When I graduated from college with a degree in electrical engineering, that was the only credential I could use to market myself to prospective employers. In an ideal world, employers would have gotten to know me and determined that I had potential to do many things, tested me to define my talents and motivations, and established an individualized development plan that would launch me onto a path to become “the best that I could be” in their organization. Unfortunately, the world was not ideal then and still is not.
I was stereotyped (branded) as an engineer and hired to do a job that engineers do. I succeeded, so I was given opportunities to make more money and get promotions by doing more engineering stuff. But, seven years out of college, I was a registered professional engineer who was burnt out on engineering… and decided I needed a change. I proactively moved into HR training and development (training engineers), then into marketing, then into sales.
The point of all this is that, had I been passive and let my employers lead me in my career, I would have gotten “stuck” in a sequence of engineering roles. I would have had far less autonomy, enjoyment and income.
So, I want to propose to you a pretty disruptive (but, for many, necessary) challenge to your status quo: Choosing a profession and sticking with it may be a bad strategy for your future happiness and income. Here are five reasons your current profession may be hurting your career…
- You are in a profession that does not match “you”. With thousands of possible choices and the vast majority of people not having insightful guidance, it is highly likely you are not even close to being in one that is an excellent fit.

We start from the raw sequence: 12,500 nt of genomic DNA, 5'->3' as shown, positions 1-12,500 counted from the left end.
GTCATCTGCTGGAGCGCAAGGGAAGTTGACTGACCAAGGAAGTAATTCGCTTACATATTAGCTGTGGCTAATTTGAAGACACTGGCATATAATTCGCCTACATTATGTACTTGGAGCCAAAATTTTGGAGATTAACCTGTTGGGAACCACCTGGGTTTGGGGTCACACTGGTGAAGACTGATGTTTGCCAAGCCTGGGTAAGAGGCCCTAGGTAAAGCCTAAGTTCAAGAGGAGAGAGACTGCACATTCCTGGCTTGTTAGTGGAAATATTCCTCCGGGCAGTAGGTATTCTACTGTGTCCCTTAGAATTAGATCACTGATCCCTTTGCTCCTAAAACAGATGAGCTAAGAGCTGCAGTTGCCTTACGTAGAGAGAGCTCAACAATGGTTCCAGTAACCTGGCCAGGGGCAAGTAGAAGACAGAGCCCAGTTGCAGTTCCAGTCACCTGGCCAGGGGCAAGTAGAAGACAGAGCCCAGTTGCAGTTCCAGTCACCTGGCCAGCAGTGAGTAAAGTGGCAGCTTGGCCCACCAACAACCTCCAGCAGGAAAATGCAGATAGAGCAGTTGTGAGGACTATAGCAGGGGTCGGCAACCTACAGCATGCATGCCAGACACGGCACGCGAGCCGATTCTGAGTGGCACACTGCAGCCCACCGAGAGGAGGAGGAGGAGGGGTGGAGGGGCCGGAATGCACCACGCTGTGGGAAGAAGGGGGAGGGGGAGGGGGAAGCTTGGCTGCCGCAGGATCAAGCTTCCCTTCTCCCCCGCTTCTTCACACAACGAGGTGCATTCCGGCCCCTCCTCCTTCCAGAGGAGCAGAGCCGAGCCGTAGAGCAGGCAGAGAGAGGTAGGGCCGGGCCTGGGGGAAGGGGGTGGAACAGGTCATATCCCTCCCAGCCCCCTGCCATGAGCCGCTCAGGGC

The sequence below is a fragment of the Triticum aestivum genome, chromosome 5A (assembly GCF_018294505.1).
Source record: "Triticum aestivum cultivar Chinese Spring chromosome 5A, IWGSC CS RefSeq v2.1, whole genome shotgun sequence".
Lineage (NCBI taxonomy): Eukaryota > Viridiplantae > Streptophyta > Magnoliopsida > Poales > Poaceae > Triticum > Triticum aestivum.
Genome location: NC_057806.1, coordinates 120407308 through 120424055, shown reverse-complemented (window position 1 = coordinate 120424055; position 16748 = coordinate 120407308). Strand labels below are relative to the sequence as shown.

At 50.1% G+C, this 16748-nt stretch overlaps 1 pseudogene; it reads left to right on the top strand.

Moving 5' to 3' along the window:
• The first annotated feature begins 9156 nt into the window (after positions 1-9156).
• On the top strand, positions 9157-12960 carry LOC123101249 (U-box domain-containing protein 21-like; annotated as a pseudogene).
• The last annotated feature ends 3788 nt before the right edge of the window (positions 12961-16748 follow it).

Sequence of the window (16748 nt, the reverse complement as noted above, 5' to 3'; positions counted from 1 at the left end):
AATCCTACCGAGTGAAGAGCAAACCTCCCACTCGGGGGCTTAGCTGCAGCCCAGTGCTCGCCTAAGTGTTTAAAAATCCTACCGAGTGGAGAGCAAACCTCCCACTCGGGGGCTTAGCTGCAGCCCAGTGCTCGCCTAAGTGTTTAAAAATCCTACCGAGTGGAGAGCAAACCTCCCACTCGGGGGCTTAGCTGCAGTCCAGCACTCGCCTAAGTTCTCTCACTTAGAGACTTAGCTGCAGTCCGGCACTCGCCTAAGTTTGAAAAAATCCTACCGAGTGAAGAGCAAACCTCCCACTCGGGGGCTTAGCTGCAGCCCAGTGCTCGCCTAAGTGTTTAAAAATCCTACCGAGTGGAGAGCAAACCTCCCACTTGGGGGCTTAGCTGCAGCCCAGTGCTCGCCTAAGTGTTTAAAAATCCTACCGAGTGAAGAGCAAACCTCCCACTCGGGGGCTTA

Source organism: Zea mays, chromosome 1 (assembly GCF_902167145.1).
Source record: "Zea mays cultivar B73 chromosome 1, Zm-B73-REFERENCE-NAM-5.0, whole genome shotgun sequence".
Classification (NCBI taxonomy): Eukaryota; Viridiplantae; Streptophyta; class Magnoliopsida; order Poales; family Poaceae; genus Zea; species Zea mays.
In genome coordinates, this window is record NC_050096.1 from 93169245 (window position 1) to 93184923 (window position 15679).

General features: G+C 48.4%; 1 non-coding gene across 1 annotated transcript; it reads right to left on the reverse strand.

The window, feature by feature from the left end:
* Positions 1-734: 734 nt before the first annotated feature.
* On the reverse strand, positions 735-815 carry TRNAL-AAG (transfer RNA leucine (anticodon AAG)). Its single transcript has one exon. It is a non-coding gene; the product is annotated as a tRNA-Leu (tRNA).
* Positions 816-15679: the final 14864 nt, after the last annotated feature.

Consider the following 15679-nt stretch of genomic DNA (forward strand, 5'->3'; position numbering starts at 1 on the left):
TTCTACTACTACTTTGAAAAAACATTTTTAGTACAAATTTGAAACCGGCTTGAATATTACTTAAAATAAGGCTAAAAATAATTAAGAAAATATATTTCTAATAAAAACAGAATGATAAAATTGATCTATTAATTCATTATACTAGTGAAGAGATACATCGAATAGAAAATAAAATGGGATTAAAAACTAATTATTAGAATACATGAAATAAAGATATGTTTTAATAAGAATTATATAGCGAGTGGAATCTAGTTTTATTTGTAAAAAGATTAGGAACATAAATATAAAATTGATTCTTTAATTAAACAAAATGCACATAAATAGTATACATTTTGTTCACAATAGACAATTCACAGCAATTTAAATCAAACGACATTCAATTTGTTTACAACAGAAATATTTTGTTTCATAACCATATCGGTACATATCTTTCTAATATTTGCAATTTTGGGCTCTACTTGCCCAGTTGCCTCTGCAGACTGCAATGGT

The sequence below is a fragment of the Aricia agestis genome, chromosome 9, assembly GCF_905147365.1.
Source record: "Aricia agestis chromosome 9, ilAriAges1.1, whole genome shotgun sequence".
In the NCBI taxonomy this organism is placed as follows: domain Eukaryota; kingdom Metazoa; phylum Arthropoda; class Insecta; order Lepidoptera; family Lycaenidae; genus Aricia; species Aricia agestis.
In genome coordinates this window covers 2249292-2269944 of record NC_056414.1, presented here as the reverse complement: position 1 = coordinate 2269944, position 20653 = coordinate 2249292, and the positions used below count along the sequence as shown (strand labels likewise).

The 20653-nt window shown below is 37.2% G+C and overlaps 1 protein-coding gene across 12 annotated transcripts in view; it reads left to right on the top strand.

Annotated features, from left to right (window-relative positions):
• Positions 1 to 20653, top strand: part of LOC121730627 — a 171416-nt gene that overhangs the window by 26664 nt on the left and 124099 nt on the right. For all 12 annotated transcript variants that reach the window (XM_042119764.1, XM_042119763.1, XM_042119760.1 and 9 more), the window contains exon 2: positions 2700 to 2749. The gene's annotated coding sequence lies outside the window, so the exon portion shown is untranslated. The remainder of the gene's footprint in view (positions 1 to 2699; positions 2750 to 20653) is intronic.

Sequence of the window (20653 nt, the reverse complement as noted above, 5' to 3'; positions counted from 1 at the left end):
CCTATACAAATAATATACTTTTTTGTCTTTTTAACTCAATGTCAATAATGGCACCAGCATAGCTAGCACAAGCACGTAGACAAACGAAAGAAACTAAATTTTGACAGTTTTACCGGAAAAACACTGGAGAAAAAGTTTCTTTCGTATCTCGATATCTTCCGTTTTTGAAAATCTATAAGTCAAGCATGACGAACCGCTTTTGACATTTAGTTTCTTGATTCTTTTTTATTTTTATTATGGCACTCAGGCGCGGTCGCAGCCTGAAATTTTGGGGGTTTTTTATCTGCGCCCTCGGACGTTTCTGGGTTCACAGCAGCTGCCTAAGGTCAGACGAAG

- You are in a profession that has poor prospects for the future. Face it. Your entry level customer service job at the local bank branch is never going to get you very far.
- Your profession doesn’t allow you to grow your career. Sitting in a call center answering customer complaints will isolate you from others who could help you in your career. It will also numb your mind.
- You are in a profession that is associated with a depressed or dying industry. All of my corporate career was in the telecom industry and (other than mobile) that industry has been in trouble for over a decade, so becoming an expert could be career-limiting.
- You are in a profession/industry that is not well respected. Even if you are the top producer in your state for Amway, I am still going to start itching if I have to sit and listen to your pitch about becoming one of your “down-lines.”
As mentioned in Chapter 3 of Fast Track Your Job Search (and Career!),
A survey by The Conference Board indicated that employee job satisfaction dropped from 61% in 1987 to 45% in 2009. This has been an ongoing trend. I believe that two major factors contributing to job dissatisfaction are self-limiting beliefs and mismatches with current professions.
It’s hard to correct counterproductive beliefs in a 600 word blog post, but getting you thinking about your choice of profession just might be within my power. I hope so, because the vast majority of people I meet are in a profession that is not a strong match.
Sometimes people who are unhappy in their work are in the wrong culture, working for the wrong type of boss, or at the wrong level in the organization. For many, though, they are in the wrong profession. If you have some doubt, then I hope you will rethink your choice (if it was a choice at all) of profession and begin considering new options. Good luck and best wishes!